Monday, April 14, 2014

a poem by morgan parker

The History of Black People

  after Jean-Michel Basquiat after White People

The saddest triptych
is in our blood.

Once I said, Our troubles
are passed down.

I would rather
dance hoodwinked

with the devil than be
alone. I would rather know

the moon without
seeing the moon.

Florida, Kentucky hemlocks
grow—this isn’t

a dream— and they lose
the word for white. We make

our enemy disease
in our blood.

If you cut open my heart
it’d be midnight at the greatest

party of all time: a small
Shawn Carter, Audre Lorde

A black boy’s hairline
feasting on difference.

On the first page of every library book
there’s a question mark

for us, backs bent out
of exclamation. We don’t know

any of your words
but our children have licked

them up in pools of sweat.
Have you ever felt

like a square peg in a round hole?
Do you sometimes dream

of a handful of Skittles
sprawling on the February lawn?

Imagine the fear of night’s sugar.
Imagine your bones are damned.

Do you ever wake up fevering
the dark, ashamed of trusting?

If our legend was allowed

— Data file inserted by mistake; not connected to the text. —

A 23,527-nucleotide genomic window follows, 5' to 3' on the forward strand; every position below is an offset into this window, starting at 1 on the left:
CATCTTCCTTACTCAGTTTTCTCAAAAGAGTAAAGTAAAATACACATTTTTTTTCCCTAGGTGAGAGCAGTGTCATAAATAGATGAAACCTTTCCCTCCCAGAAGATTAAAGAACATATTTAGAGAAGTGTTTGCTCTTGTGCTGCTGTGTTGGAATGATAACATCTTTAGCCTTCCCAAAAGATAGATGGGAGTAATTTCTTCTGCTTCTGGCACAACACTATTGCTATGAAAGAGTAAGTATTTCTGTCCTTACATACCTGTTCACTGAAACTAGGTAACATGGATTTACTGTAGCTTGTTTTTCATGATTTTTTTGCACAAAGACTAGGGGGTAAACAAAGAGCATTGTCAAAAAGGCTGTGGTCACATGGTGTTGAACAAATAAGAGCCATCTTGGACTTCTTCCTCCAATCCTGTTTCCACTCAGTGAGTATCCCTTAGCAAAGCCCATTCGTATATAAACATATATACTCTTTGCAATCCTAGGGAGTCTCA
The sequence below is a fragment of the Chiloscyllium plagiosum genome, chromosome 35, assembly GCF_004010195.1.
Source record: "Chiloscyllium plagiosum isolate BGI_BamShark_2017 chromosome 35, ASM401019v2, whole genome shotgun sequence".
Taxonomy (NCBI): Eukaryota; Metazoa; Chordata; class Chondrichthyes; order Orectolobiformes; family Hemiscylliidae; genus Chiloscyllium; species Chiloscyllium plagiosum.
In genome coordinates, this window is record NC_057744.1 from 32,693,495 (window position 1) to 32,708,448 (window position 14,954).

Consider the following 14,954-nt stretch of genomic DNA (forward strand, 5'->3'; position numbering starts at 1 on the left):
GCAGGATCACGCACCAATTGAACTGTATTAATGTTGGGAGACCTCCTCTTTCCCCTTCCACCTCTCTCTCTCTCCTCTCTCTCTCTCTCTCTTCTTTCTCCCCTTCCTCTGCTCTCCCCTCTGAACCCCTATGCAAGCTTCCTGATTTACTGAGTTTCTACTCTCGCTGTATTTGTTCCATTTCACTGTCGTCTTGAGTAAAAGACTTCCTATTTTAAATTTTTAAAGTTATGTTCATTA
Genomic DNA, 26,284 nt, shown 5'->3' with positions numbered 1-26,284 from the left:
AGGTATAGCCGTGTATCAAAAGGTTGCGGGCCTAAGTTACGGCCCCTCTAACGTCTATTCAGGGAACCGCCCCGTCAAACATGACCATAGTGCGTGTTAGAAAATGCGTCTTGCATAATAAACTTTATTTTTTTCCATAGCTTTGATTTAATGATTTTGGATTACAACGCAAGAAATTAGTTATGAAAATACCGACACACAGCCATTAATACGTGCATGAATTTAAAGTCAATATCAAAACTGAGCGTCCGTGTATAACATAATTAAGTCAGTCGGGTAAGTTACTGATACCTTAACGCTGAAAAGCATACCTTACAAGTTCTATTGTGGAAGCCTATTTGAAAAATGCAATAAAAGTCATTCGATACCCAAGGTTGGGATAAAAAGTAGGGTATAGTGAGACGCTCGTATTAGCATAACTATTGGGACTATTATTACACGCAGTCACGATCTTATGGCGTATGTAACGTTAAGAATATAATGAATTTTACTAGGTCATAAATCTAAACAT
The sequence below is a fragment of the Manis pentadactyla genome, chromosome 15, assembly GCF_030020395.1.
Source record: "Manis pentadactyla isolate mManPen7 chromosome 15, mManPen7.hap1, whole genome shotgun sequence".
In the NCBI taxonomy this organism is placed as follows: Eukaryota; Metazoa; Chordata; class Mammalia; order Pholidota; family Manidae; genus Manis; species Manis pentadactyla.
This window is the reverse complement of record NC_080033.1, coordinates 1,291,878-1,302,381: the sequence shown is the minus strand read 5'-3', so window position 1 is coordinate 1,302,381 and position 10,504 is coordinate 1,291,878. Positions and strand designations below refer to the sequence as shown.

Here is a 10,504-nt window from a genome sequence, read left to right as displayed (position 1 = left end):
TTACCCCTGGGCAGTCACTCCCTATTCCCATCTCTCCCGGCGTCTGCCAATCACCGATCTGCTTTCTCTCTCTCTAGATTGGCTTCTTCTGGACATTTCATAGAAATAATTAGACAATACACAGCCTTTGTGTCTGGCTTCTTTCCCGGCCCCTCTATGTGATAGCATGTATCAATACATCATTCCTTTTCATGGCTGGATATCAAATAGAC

it would sing alligator’s scales.

It would be written in red clay.
In the beginning was red clay

warming in my hands
vibrating Blue Train.

It was an open and shut case.
It never lived to shuck for gems.

Or, it could be joy
stinging womanly

of slippery crescent.

Sometimes I feel teeth
in the grass below my feet.

I think my body could live
somewhere else ultraviolet.

A version of this poem originally appeared in Issue 3 of Spook magazine.

Morgan Parker's first collection of poems, Other People's Comfort Keeps Me Up At Night, was selected by Eileen Myles for The 2013 Gatewood Prize and is forthcoming from Switchback Books. Recent poems are forthcoming from Tin House, jubilat, and Forklift, Ohio. A graduate of NYU's Creative Writing MFA program and a Cave Canem fellow, Morgan lives in Brooklyn. She works as Education Director at the Museum of Contemporary African Diasporan Arts (MoCADA) and Poetry Editor of Coconut Magazine.

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